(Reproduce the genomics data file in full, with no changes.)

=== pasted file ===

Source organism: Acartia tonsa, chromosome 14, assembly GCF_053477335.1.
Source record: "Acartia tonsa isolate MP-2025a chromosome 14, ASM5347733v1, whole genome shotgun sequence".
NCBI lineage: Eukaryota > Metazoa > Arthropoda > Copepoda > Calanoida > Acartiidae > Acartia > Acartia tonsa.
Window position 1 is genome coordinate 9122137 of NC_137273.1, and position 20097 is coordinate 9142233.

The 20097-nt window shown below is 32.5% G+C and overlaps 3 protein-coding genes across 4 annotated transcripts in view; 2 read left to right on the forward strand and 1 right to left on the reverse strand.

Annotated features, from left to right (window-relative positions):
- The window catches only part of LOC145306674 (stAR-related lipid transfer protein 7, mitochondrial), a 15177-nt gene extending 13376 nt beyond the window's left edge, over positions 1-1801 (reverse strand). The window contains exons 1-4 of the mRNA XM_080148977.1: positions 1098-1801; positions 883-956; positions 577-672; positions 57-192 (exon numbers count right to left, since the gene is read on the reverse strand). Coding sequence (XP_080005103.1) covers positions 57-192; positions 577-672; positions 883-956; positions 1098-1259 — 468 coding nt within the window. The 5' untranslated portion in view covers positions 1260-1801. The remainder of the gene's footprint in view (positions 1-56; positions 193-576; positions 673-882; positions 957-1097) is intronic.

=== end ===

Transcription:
Source organism: Acartia tonsa, chromosome 14, assembly GCF_053477335.1.
Source record: "Acartia tonsa isolate MP-2025a chromosome 14, ASM5347733v1, whole genome shotgun sequence".
NCBI lineage: Eukaryota > Metazoa > Arthropoda > Copepoda > Calanoida > Acartiidae > Acartia > Acartia tonsa.
Window position 1 is genome coordinate 9122137 of NC_137273.1, and position 20097 is coordinate 9142233.

The 20097-nt window shown below is 32.5% G+C and overlaps 3 protein-coding genes across 4 annotated transcripts in view; 2 read left to right on the forward strand and 1 right to left on the reverse strand.

Annotated features, from left to right (window-relative positions):
- The window catches only part of LOC145306674 (stAR-related lipid transfer protein 7, mitochondrial), a 15177-nt gene extending 13376 nt beyond the window's left edge, over positions 1-1801 (reverse strand). The window contains exons 1-4 of the mRNA XM_080148977.1: positions 1098-1801; positions 883-956; positions 577-672; positions 57-192 (exon numbers count right to left, since the gene is read on the reverse strand). Coding sequence (XP_080005103.1) covers positions 57-192; positions 577-672; positions 883-956; positions 1098-1259 — 468 coding nt within the window. The 5' untranslated portion in view covers positions 1260-1801. The remainder of the gene's footprint in view (positions 1-56; positions 193-576; positions 673-882; positions 957-1097) is intronic.